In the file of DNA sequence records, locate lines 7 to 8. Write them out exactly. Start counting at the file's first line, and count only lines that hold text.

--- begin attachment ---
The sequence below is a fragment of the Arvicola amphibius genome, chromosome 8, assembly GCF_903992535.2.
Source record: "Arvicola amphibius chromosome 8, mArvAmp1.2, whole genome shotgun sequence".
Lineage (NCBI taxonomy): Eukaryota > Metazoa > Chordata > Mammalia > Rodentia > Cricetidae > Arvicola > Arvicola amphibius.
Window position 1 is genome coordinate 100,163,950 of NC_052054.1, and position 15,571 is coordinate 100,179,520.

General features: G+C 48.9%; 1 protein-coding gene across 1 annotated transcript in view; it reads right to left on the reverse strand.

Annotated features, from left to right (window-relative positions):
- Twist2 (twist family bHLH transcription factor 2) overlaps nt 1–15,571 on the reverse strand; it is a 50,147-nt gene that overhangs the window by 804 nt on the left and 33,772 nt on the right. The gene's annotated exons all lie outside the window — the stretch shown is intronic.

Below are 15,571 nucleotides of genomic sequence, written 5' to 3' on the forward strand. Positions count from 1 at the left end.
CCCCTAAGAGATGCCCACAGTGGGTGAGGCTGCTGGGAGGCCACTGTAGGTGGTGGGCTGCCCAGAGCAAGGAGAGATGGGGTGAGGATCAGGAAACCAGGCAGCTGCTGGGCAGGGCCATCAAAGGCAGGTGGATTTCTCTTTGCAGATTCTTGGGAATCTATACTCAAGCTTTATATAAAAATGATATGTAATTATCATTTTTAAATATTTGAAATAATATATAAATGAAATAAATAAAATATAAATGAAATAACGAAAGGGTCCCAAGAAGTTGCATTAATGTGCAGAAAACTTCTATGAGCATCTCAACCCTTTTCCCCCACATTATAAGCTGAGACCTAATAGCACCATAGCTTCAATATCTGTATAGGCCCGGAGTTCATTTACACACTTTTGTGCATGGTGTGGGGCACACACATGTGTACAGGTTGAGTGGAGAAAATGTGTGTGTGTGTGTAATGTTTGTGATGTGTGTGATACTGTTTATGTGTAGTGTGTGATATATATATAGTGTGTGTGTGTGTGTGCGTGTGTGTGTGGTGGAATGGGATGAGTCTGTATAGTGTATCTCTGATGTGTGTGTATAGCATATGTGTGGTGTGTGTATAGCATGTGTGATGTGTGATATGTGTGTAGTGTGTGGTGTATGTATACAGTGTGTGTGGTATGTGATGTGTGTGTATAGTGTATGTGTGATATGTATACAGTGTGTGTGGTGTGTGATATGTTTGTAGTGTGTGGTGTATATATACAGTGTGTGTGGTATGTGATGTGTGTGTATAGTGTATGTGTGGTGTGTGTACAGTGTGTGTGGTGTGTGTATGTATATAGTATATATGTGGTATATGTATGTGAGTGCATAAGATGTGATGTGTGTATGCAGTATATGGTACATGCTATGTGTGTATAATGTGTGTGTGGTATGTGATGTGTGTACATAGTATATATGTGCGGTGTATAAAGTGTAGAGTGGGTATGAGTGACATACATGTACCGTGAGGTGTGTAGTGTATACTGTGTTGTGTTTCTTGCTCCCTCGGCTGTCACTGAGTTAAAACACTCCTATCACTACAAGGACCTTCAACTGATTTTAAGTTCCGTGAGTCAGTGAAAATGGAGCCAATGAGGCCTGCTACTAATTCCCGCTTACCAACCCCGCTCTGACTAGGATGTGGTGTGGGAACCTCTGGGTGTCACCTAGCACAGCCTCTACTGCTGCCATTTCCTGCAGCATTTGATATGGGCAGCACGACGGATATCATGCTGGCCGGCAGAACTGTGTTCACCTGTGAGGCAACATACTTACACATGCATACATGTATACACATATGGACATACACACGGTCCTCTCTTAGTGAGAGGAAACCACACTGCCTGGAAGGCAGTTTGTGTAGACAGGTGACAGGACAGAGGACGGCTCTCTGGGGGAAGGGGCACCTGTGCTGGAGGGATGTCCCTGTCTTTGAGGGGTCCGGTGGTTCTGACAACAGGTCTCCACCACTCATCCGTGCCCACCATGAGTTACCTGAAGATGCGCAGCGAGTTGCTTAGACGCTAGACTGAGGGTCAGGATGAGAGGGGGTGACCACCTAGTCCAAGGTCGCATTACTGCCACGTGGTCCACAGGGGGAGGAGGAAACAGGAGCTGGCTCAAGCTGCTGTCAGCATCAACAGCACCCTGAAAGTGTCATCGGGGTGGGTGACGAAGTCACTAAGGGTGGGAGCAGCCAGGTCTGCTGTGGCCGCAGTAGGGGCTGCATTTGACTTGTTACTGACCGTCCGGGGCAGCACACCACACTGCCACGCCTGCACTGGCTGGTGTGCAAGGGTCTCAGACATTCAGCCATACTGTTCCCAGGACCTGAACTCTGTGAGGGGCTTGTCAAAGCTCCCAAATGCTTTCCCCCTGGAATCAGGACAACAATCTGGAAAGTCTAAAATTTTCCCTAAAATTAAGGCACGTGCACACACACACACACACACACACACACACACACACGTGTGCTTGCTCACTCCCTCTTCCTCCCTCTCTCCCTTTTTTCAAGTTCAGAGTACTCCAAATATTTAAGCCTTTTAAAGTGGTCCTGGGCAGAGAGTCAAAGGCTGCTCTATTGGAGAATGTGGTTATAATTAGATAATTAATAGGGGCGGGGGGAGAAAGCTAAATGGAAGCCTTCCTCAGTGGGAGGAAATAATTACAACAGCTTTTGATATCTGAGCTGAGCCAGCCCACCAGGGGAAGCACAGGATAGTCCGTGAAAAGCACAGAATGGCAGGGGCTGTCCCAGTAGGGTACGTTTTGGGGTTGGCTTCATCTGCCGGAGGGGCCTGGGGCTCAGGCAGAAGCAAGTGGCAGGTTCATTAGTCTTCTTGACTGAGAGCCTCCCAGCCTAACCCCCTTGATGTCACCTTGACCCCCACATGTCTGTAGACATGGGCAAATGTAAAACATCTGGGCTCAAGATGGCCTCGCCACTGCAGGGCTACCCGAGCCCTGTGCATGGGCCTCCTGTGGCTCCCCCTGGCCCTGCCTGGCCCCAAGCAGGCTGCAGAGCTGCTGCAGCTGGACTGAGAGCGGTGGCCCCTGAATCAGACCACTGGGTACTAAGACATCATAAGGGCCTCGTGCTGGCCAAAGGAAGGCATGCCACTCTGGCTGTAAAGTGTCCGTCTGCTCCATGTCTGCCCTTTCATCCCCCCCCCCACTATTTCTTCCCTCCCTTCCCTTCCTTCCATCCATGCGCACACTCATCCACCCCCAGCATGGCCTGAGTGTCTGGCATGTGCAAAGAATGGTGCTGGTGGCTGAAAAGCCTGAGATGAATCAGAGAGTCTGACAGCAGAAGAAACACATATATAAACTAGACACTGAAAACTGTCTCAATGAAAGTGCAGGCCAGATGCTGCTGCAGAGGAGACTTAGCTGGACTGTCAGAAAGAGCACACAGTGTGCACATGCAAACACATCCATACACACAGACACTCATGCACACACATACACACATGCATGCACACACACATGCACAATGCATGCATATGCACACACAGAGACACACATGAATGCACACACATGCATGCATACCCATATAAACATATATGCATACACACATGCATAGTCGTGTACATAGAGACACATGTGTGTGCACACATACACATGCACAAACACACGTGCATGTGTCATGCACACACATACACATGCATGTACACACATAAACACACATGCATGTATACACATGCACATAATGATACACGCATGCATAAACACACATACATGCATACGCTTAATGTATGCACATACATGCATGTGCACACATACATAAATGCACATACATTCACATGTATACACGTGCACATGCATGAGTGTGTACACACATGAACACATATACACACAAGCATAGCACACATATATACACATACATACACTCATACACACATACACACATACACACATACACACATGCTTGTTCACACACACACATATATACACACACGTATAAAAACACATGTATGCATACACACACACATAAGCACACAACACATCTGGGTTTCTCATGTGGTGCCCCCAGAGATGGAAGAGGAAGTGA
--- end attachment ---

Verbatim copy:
- Twist2 (twist family bHLH transcription factor 2) overlaps nt 1–15,571 on the reverse strand; it is a 50,147-nt gene that overhangs the window by 804 nt on the left and 33,772 nt on the right. The gene's annotated exons all lie outside the window — the stretch shown is intronic.

Below are 15,571 nucleotides of genomic sequence, written 5' to 3' on the forward strand. Positions count from 1 at the left end.